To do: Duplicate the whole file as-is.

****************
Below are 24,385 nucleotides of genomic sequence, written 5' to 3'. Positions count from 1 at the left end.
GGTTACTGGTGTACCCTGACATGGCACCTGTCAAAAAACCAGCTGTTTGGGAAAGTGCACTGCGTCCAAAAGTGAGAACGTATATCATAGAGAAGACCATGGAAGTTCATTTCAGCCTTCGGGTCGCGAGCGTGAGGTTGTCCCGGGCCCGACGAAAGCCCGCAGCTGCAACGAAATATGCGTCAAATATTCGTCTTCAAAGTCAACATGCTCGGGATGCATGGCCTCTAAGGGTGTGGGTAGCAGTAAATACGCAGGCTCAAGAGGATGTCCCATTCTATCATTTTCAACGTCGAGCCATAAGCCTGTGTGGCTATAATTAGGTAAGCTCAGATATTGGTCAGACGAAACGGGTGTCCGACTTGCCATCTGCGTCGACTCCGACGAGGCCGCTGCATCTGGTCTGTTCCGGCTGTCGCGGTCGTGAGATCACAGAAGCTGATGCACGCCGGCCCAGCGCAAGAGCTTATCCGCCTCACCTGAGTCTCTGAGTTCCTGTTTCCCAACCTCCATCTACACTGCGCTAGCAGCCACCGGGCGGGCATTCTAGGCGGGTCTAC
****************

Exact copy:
Below are 24,385 nucleotides of genomic sequence, written 5' to 3'. Positions count from 1 at the left end.
GGTTACTGGTGTACCCTGACATGGCACCTGTCAAAAAACCAGCTGTTTGGGAAAGTGCACTGCGTCCAAAAGTGAGAACGTATATCATAGAGAAGACCATGGAAGTTCATTTCAGCCTTCGGGTCGCGAGCGTGAGGTTGTCCCGGGCCCGACGAAAGCCCGCAGCTGCAACGAAATATGCGTCAAATATTCGTCTTCAAAGTCAACATGCTCGGGATGCATGGCCTCTAAGGGTGTGGGTAGCAGTAAATACGCAGGCTCAAGAGGATGTCCCATTCTATCATTTTCAACGTCGAGCCATAAGCCTGTGTGGCTATAATTAGGTAAGCTCAGATATTGGTCAGACGAAACGGGTGTCCGACTTGCCATCTGCGTCGACTCCGACGAGGCCGCTGCATCTGGTCTGTTCCGGCTGTCGCGGTCGTGAGATCACAGAAGCTGATGCACGCCGGCCCAGCGCAAGAGCTTATCCGCCTCACCTGAGTCTCTGAGTTCCTGTTTCCCAACCTCCATCTACACTGCGCTAGCAGCCACCGGGCGGGCATTCTAGGCGGGTCTAC